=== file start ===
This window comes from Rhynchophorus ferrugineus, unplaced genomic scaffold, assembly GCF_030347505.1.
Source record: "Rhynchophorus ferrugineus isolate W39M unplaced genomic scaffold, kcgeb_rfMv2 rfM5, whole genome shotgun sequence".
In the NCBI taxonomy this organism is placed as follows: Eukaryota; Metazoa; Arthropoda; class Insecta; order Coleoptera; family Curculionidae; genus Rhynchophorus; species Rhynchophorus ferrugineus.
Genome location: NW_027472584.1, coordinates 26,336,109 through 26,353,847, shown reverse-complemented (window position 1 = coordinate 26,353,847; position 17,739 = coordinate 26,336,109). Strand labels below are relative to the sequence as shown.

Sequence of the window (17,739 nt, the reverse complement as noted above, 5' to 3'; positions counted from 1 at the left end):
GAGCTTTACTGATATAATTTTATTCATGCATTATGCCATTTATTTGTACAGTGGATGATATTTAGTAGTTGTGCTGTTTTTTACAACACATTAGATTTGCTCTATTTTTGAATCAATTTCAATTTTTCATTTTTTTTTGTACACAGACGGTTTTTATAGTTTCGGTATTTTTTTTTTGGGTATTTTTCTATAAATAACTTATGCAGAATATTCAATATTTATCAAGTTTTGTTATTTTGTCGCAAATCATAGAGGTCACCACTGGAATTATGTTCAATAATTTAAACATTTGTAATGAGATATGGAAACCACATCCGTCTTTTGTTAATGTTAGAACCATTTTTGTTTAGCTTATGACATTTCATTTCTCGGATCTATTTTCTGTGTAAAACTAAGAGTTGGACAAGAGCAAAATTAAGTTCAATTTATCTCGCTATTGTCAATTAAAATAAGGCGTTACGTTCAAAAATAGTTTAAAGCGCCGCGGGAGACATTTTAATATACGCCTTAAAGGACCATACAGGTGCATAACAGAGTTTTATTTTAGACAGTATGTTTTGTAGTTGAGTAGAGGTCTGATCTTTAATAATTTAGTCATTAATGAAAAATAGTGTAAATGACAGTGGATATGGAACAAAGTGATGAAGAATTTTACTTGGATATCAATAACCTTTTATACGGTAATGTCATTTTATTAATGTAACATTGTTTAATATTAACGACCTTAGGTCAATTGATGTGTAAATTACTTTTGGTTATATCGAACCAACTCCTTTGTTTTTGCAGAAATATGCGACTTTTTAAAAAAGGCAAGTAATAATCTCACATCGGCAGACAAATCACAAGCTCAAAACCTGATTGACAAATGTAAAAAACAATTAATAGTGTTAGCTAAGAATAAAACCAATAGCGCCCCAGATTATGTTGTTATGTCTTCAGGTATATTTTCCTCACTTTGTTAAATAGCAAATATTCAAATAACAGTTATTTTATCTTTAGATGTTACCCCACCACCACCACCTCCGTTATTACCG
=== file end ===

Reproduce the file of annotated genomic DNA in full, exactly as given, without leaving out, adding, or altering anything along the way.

This window comes from Rhynchophorus ferrugineus, unplaced genomic scaffold, assembly GCF_030347505.1.
Source record: "Rhynchophorus ferrugineus isolate W39M unplaced genomic scaffold, kcgeb_rfMv2 rfM5, whole genome shotgun sequence".
In the NCBI taxonomy this organism is placed as follows: Eukaryota; Metazoa; Arthropoda; class Insecta; order Coleoptera; family Curculionidae; genus Rhynchophorus; species Rhynchophorus ferrugineus.
Genome location: NW_027472584.1, coordinates 26,336,109 through 26,353,847, shown reverse-complemented (window position 1 = coordinate 26,353,847; position 17,739 = coordinate 26,336,109). Strand labels below are relative to the sequence as shown.

Sequence of the window (17,739 nt, the reverse complement as noted above, 5' to 3'; positions counted from 1 at the left end):
GAGCTTTACTGATATAATTTTATTCATGCATTATGCCATTTATTTGTACAGTGGATGATATTTAGTAGTTGTGCTGTTTTTTACAACACATTAGATTTGCTCTATTTTTGAATCAATTTCAATTTTTCATTTTTTTTTGTACACAGACGGTTTTTATAGTTTCGGTATTTTTTTTTTGGGTATTTTTCTATAAATAACTTATGCAGAATATTCAATATTTATCAAGTTTTGTTATTTTGTCGCAAATCATAGAGGTCACCACTGGAATTATGTTCAATAATTTAAACATTTGTAATGAGATATGGAAACCACATCCGTCTTTTGTTAATGTTAGAACCATTTTTGTTTAGCTTATGACATTTCATTTCTCGGATCTATTTTCTGTGTAAAACTAAGAGTTGGACAAGAGCAAAATTAAGTTCAATTTATCTCGCTATTGTCAATTAAAATAAGGCGTTACGTTCAAAAATAGTTTAAAGCGCCGCGGGAGACATTTTAATATACGCCTTAAAGGACCATACAGGTGCATAACAGAGTTTTATTTTAGACAGTATGTTTTGTAGTTGAGTAGAGGTCTGATCTTTAATAATTTAGTCATTAATGAAAAATAGTGTAAATGACAGTGGATATGGAACAAAGTGATGAAGAATTTTACTTGGATATCAATAACCTTTTATACGGTAATGTCATTTTATTAATGTAACATTGTTTAATATTAACGACCTTAGGTCAATTGATGTGTAAATTACTTTTGGTTATATCGAACCAACTCCTTTGTTTTTGCAGAAATATGCGACTTTTTAAAAAAGGCAAGTAATAATCTCACATCGGCAGACAAATCACAAGCTCAAAACCTGATTGACAAATGTAAAAAACAATTAATAGTGTTAGCTAAGAATAAAACCAATAGCGCCCCAGATTATGTTGTTATGTCTTCAGGTATATTTTCCTCACTTTGTTAAATAGCAAATATTCAAATAACAGTTATTTTATCTTTAGATGTTACCCCACCACCACCACCTCCGTTATTACCG